Harry Wearing
By Harry Wearing

Senior Staff Writer

9 June 2021

| | 3 min read


“The harm stops here” - North East campaigners unite in calls for tough new measures to end smoking

  • Tobacco companies have killed over 113,000 people in the North East since 2000.
  • Enough is enough say campaigners and call on the government to do all it takes so the harm stops here. 
  • Over three quarters (78%) of the North East public support government action to limit smoking.
Stop smoking
Stop smoking

MORE than 113,000 people in the North East have been killed by tobacco companies since the Millennium. The stark new figures are released in time for a major new Parliamentary report calling for bold national action to tackle smoking.

On Wednesday 9th June the All Party Parliamentary Group (APPG) on Smoking and Health, as well as a North East doctor and an ex-cancer patient from South Shields will be calling on the Government to include a set of tough new measures in its forthcoming Tobacco Control Plan.

The APPG believes these measures are essential if the ambition for England to be smokefree by 2030 is to be achieved. The recommendations are part of a report being launched at a round table attended by the Public Health Minister, Jo Churchill MP.

In addition new figures from YouGov also reveal that 78% of people in the North East back the Government’s ambition to make smoking history by 2030.The day after the launch, the report’s recommendations will be the subject of a backbench debate led by Mary Foy MP (Durham City) in parliament at 1.30pm on Thursday 10 June in Westminster Hall.

The report comes after the Chief Medical Officer Professor Chris Whitty, recently warned that more people are likely to die from smoking this year than Covid-19 - deaths which the CMO says occurred because “a small number of companies make profits from the people that have become addicted in young ages and then keep addicted to something which they know will kill them.”

The APPG warns Government that until it delivers a smokefree future for all, the levelling up of poorer regions including the North East cannot be achieved.

What does the report call for?

  • Funding for  measures to reduce smoking and support people to quit be secured through a ‘polluter pays’ amendment to the Health and Social Care Bill, forcing tobacco manufacturers to pay.
  • Targeted investment to tackle high smoking rates in communities where smoking does most damage, including social housing tenants, pregnant women and people with a mental health condition.
  • Tough new regulations to protect children and young people from becoming smokers and help smokers quit including consulting to raise the age of sale of tobacco from 18 to 21.

The APPG report is backed by Fresh and other partners across the North East who are united in efforts to make smoking history for more families and to build on the success from the last two decades of focussed work to reduce smoking rates and the resultant burden of harm.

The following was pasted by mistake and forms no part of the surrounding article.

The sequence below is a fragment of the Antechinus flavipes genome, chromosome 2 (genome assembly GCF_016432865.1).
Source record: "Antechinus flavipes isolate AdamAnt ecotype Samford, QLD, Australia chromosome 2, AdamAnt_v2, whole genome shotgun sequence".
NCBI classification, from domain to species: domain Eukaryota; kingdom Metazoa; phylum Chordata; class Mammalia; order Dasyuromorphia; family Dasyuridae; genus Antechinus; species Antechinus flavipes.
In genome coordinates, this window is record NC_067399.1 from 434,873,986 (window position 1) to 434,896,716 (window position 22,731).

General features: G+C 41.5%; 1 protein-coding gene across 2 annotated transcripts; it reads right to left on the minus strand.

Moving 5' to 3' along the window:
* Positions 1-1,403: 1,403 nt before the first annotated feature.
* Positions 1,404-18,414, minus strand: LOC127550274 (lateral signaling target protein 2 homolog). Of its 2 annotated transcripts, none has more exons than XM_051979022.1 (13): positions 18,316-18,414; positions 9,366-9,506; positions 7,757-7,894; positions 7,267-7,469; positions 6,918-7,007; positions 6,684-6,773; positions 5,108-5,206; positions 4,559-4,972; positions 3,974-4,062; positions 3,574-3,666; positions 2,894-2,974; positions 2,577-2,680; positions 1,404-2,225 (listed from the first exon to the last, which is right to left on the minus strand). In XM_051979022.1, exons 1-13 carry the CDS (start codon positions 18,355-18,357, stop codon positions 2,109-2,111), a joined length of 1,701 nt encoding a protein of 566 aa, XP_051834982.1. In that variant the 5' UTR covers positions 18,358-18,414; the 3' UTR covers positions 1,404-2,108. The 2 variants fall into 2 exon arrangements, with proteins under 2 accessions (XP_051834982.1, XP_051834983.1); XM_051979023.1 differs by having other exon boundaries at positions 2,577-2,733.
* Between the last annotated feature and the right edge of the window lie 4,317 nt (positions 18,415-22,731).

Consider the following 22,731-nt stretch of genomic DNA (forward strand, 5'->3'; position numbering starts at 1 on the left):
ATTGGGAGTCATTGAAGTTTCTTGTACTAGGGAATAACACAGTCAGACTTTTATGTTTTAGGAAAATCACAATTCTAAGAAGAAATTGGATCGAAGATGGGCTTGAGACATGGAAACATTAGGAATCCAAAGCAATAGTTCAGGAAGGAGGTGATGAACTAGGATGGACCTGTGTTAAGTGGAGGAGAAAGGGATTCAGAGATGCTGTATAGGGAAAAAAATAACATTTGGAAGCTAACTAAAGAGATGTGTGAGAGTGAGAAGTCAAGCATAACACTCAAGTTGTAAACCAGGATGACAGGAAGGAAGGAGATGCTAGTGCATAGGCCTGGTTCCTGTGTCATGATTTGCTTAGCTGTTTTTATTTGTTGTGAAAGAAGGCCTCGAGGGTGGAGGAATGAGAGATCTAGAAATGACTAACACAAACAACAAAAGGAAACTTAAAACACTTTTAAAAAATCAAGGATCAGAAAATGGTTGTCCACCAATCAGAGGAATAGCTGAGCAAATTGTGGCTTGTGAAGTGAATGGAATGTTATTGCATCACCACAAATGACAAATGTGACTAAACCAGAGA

It comes as shocking new figures using Public Health England data estimate that around
113,400 people have died from avoidable smoking related illness since 2000. This is enough to fill 172 Boeing jumbo jets and more than the combined capacity of both Newcastle United and Sunderland A.F.C. stadiums (101,305).

Ailsa Rutter OBE, Director of Fresh and Balance said: “Twenty years ago, I lost my own father at the age of 61 to an entirely preventable smoking related illness. Like so many millions he had got hooked onto smoking when he was still a child and never imagined how devastating this would ultimately be. Every day I remember him, and it spurs me on to keep pushing for action that can prevent this happening to other families across the region.

“The last year has put into sharp focus the importance of health, and the report from the APPG on Smoking provides good evidence for what the government must do to ‘make smoking obsolete’ as they said was their ambition back in July 2019. We know here in the North East we have high levels of public support for important measures like making
tobacco manufacturers pay a levy to Government for measures to help smokers quit and prevent young people from taking up smoking, and raising the age of sale to 21.”

Dr Ruth Sharrock, Respiratory Consultant and Clinical Lead for Tobacco Dependency with the North East and North Cumbria Integrated Care System, and speaking at the parliamentary launch event on 9th June said:  “Unfortunately the mainstay of my job as a Respiratory Consultant is seeing the widespread, devastating effects caused by smoking.

“Whether it is hospital in-patients with COPD and emphysema requiring oxygen, nebulisers or ventilator support or outpatients having to be told they have a lung cancer – the effects are utterly devastating to patients and their families. It feels like a futile firefight until we are focusing on a much more heavy handed strategy to stem the problem where it starts – people becoming dependent on tobacco in the first place.